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Practicing Sociology

Practicing Sociology

Tacit Knowledge for the Social Scientific Craft
Dir. : David Stark
David Stark (dir.), Practicing Sociology. Tacit Knowledge for the Social Scientific Craft, New York, Columbia University Press, 2024, 304 p., ISBN : 9780231214018.
Notice publiée le 14 mai 2024

Présentation de l'éditeur

Throughout their careers, social scientists must come up with compelling research topics, decide when and where to publish, and revise their manuscripts for publication. Despite the importance of these skills, they are seldom if ever addressed in the course of graduate training. Heavy emphasis is placed on conducting research, and other core activities such as teaching also receive attention, yet fundamental academic practices are left almost entirely in the shadows.

Practicing Sociology brings together a range of leading sociologists to reflect on their work and demystify this tacit knowledge. In conversational and engaging essays, they provide practical guidance and hard-won wisdom for readers at any stage of their scholarly careers. The book’s three sections explore the art of finding new research questions, best practices in publishing, and how to make the most out of the peer review process. Contributors’ distinctive voices come through as they recount their frustrations and failures as well as the joys of the sociological craft. They provide a range of perspectives, underscoring that there is no one “right” way to practice sociology but a constellation of different approaches that together give the field its vitality.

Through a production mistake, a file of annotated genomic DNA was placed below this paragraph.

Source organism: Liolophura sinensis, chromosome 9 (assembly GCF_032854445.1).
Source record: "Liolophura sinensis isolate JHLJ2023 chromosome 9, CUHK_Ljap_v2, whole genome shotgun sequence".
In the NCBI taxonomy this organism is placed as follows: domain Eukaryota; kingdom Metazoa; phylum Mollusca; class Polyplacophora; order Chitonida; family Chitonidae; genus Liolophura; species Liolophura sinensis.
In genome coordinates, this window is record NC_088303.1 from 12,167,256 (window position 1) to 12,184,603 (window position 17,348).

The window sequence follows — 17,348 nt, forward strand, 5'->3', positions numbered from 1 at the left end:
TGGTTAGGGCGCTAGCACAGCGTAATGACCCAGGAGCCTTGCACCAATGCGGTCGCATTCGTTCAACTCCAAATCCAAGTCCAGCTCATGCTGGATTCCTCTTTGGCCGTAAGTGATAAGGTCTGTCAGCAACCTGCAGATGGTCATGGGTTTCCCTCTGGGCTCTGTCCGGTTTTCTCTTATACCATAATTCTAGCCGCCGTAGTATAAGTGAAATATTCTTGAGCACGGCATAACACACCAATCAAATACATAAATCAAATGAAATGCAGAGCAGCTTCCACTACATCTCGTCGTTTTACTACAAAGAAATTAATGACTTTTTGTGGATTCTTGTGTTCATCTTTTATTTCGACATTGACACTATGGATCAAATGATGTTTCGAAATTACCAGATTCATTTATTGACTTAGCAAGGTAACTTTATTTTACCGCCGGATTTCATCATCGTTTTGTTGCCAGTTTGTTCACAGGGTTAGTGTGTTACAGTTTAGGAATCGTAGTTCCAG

Practicing Sociology features a team of skilled scholars including Peter Bearman, Paul J. DiMaggio, Wendy Espeland, Marion Fourcade, Shamus Rahman Khan, Eric Klinenberg, Michèle Lamont, Jennifer Lee, Mignon Moore, Mario Small, Duncan Watts, and many more.

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David Stark (dir.)

David Stark is Arthur Lehman Professor of Sociology at Columbia University, where he directs the Center on Organizational Innovation. He has studied factory workers in socialist Hungary, new media employees in a Silicon Alley startup, derivative traders on Wall Street, electronic music artists in Berlin, bankers in Budapest, farmers in Nebraska, video game producers, and megachurches that look like shopping malls.

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